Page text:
As we see our trip coming to a close, our schedule has become more hectic. We have received so many invitations to spend time in the home of locals that we have to turn down more than we accept. The time spent in Arab homes is our best opportunity to share why we are followers of Jesus. We are constantly asked if we are Muslim—which leads to an opportunity to talk about our dedication to the God of the Old and New Testaments. Our stories are listened to with respect and courtesy. Pray that the seed of the Word falls on good soil producing a good crop.
One of the local sheiks is the majority owner of the language school where we are conducting the English Cafés. He is grateful that we have come to serve his people, and today he will host us in the village of his ancestors. The majority of people in this village have never spent any time with Westerners. And very few Westerners will ever experience—or be allowed—to spend time with common Middle Eastern village dwellers. Our tour planned for today is the product of almost ten years of relationship-building between Western workers and local Arabs. This is the kind of dedication and perseverance workers here demonstrate. Together we pray it will produce abundant fruit. Much of this country’s population live in remote areas, but few are being penetrated as effectively as this. I’m just amazed that our team and those that support us get to be a part of the work our Father is doing in this remarkable but thirsty land.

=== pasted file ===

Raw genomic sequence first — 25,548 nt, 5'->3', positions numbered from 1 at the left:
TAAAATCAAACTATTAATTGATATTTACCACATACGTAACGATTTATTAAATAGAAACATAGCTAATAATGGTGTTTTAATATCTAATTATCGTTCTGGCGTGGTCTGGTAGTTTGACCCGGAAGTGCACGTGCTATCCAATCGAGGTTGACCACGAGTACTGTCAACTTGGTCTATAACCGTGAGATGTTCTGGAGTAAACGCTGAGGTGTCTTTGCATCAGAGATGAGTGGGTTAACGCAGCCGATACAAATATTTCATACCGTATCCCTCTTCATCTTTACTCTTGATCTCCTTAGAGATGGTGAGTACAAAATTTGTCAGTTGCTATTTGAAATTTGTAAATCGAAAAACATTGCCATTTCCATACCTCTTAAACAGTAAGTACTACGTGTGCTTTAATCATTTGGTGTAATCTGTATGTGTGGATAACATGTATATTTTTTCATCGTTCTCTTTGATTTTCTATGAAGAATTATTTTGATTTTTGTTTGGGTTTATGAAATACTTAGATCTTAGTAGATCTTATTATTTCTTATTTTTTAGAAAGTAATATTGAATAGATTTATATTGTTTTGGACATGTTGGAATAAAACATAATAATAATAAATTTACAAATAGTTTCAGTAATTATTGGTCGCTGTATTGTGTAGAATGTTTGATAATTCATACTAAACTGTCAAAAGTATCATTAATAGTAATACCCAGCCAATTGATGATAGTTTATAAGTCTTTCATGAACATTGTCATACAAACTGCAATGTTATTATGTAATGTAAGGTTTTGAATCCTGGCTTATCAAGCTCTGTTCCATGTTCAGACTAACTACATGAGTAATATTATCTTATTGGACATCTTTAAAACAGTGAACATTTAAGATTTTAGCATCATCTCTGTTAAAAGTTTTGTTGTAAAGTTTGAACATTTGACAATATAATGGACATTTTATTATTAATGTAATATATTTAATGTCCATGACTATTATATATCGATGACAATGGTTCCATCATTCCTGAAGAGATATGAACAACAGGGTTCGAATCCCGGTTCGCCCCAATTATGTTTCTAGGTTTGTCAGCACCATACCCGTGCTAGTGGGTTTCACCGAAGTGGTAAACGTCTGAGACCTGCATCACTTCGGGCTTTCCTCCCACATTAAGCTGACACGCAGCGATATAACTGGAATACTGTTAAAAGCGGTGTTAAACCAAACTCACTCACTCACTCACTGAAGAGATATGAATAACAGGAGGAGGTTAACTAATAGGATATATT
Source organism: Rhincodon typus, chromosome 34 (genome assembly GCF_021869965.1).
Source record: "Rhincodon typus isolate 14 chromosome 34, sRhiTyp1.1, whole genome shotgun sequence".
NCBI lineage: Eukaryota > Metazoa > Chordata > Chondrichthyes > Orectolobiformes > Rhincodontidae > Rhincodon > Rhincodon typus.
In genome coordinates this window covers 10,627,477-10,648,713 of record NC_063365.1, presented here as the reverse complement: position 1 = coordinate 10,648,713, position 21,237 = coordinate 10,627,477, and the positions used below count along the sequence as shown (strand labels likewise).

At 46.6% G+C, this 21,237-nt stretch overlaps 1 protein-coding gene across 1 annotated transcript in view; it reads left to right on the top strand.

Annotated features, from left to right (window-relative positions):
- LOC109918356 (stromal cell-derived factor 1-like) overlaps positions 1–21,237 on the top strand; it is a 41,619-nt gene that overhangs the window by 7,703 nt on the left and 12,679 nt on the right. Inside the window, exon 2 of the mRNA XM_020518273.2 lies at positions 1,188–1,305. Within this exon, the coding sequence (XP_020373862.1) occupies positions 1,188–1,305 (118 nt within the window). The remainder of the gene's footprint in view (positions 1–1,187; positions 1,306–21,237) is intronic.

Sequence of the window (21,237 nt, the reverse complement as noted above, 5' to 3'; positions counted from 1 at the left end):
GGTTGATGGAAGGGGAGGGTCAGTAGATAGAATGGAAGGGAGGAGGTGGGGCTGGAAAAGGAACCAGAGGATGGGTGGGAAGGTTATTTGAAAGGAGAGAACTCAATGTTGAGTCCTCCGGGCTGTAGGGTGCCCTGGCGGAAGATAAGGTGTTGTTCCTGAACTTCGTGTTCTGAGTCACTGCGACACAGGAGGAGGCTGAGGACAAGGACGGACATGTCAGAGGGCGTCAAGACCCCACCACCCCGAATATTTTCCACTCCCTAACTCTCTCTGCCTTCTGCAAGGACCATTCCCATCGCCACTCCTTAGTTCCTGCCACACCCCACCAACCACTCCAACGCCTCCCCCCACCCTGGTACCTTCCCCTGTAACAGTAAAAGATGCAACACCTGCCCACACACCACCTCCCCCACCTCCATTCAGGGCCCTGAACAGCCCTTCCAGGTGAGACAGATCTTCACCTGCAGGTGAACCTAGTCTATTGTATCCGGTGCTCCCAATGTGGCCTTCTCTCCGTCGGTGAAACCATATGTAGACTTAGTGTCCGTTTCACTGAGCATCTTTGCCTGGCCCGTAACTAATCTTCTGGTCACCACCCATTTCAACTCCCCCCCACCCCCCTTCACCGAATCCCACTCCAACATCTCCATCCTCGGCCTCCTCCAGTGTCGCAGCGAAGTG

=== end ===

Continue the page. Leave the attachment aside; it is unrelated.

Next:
The two-man team that came to build a playground and put on sport activities for the workers’ children has wrapped things up. The rest of us will benefit from Ed and Wes’ work tomorrow as we enjoy an appreciation luncheon in a parent’s home. That will be followed in the evening by a dinner with the faculty of the language school.
I don’t think I’ve heard my stomach growl on this entire trip.
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